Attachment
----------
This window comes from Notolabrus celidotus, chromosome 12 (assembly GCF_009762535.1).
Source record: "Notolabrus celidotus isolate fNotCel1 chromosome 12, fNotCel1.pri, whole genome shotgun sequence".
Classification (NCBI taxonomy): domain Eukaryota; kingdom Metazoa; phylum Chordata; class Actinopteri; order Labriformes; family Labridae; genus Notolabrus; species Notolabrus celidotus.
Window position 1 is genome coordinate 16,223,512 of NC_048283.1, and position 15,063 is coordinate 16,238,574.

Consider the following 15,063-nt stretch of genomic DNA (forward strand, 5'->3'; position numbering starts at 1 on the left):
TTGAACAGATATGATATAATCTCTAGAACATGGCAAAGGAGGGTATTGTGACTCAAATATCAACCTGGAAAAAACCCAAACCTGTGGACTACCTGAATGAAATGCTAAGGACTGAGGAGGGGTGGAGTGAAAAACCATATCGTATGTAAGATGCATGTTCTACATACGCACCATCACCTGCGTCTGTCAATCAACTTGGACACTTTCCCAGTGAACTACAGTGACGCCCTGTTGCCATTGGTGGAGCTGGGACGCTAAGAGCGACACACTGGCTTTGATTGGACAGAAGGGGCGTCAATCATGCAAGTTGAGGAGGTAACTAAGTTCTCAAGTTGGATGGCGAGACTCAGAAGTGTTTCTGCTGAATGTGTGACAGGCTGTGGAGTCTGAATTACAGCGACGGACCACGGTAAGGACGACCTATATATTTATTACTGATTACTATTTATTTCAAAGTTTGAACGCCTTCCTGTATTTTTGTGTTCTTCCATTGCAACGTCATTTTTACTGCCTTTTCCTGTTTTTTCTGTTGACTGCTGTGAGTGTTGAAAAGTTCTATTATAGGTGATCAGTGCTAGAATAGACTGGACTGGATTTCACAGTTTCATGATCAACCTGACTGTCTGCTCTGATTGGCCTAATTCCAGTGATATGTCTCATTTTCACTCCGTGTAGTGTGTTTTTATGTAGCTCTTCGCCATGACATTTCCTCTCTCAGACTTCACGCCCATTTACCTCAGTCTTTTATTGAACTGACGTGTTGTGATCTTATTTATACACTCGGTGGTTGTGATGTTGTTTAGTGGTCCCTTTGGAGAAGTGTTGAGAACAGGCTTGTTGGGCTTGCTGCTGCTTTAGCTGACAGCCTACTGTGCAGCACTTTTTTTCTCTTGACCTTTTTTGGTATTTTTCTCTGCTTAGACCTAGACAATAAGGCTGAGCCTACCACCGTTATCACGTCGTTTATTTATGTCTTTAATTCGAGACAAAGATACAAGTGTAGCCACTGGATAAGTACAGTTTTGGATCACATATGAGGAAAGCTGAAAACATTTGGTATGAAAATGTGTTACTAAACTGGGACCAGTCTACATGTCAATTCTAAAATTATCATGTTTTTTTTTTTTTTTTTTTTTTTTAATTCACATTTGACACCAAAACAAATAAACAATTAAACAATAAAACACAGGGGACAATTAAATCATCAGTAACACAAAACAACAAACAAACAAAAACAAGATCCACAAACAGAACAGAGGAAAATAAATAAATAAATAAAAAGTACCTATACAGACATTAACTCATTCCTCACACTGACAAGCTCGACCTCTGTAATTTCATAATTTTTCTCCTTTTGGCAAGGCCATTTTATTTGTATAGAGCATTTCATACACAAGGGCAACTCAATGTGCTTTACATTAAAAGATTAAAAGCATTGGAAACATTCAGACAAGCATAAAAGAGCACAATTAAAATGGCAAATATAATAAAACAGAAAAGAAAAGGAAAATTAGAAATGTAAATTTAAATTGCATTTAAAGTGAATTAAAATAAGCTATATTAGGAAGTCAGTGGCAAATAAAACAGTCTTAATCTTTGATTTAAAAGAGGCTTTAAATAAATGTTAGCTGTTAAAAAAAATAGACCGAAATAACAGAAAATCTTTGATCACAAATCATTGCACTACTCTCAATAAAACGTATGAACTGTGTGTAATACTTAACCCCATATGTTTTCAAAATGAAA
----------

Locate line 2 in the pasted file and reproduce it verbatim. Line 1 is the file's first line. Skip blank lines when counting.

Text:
Source record: "Notolabrus celidotus isolate fNotCel1 chromosome 12, fNotCel1.pri, whole genome shotgun sequence".